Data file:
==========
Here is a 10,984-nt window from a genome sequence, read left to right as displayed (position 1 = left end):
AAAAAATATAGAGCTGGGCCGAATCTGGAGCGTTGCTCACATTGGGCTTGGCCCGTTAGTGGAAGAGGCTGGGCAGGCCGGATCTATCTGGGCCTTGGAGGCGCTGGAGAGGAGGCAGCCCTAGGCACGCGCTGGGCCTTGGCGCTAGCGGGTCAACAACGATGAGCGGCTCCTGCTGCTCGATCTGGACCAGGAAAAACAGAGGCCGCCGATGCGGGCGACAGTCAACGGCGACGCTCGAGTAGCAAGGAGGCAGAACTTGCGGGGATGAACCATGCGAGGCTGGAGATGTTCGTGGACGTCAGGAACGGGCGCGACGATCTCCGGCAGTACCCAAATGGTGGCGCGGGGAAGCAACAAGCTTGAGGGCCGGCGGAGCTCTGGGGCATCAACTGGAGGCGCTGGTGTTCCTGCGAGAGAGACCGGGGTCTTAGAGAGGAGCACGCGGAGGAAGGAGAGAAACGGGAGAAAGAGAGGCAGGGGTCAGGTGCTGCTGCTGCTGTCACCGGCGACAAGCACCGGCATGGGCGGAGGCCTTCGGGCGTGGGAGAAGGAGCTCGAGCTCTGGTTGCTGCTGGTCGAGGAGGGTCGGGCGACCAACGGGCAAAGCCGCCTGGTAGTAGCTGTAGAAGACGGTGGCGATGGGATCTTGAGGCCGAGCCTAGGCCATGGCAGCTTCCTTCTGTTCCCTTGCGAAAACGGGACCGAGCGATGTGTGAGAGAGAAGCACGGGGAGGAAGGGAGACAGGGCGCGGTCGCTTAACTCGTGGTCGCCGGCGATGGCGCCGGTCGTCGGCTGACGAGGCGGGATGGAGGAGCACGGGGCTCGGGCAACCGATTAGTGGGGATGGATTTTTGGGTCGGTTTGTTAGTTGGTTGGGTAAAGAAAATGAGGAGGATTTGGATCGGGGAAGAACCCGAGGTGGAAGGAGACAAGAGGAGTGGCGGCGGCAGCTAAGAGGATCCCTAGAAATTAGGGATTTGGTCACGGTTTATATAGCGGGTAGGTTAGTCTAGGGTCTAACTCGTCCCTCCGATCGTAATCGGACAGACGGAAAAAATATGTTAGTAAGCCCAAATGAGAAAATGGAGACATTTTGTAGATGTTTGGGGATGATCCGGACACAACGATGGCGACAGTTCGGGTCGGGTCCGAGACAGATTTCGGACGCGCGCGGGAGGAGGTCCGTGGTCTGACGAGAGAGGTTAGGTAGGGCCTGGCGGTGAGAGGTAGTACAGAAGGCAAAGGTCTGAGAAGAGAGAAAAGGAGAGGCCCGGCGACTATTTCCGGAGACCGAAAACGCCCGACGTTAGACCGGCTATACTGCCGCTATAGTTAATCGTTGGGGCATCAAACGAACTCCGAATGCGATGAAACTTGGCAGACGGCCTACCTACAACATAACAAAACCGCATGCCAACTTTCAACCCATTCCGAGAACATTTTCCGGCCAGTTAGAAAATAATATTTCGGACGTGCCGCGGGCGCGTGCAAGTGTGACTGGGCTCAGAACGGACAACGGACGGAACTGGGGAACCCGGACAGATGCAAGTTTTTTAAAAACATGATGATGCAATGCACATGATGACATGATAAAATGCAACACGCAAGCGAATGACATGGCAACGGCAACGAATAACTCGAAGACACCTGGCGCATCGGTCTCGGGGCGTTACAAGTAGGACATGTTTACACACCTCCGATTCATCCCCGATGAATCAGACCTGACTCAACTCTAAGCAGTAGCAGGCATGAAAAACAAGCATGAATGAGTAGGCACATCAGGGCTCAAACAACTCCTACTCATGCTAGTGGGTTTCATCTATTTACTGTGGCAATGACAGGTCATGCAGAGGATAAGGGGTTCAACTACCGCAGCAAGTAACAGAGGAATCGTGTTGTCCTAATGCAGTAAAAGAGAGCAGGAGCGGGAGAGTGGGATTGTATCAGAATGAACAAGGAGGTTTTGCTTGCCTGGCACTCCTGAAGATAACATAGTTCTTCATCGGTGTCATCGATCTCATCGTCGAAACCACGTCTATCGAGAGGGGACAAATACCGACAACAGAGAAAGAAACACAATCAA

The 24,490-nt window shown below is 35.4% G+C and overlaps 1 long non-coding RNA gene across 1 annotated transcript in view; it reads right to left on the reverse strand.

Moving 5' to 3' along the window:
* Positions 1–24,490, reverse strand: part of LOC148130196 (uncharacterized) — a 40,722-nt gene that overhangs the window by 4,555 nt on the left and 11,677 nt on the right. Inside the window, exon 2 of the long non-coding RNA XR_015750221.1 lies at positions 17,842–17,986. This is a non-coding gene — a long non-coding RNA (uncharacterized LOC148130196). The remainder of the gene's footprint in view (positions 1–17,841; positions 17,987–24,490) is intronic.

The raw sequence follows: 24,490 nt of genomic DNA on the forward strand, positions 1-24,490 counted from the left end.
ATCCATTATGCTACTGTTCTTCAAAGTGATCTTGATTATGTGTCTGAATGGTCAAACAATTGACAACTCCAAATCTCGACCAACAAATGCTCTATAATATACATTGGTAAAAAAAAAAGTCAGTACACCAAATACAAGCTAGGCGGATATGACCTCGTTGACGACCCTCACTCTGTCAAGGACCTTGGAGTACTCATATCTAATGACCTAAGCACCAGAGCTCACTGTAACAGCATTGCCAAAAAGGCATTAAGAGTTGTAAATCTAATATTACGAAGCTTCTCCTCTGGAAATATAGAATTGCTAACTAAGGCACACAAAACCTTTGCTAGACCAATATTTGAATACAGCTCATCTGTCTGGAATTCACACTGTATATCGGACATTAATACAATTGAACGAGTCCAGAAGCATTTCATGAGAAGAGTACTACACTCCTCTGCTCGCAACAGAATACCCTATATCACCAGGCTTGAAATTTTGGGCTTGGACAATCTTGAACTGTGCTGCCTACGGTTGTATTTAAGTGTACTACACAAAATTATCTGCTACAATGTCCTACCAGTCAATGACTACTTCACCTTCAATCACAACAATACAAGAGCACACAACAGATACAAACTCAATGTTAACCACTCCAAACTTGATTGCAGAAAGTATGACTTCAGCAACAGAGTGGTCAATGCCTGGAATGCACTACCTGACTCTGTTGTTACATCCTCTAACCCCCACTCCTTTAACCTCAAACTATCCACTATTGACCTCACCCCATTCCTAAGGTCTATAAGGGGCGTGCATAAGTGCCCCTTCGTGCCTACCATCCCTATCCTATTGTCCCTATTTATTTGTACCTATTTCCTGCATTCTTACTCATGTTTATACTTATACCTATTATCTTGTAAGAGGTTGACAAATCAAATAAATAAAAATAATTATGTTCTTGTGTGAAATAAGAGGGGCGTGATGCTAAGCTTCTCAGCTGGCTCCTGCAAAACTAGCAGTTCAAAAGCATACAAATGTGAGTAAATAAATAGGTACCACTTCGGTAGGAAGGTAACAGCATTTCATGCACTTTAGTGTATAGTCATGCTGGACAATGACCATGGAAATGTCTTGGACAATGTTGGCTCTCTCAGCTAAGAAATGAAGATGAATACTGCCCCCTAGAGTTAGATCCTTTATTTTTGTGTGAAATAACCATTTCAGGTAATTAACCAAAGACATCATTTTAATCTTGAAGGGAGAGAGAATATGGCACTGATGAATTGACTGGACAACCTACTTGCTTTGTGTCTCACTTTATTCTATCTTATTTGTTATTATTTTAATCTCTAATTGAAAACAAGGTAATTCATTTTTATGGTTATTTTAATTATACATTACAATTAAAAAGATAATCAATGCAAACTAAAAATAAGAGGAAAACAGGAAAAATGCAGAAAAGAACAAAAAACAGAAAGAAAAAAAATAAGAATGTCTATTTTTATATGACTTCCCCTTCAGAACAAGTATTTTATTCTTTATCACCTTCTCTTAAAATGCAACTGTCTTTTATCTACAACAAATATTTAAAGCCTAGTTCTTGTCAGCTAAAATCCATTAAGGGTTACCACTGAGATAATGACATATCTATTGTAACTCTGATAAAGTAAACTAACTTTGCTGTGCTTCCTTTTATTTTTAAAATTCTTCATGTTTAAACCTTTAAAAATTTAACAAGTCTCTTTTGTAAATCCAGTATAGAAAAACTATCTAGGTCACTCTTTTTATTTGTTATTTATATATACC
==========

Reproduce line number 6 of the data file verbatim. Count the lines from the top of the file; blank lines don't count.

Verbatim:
The raw sequence follows: 24,490 nt of genomic DNA on the forward strand, positions 1-24,490 counted from the left end.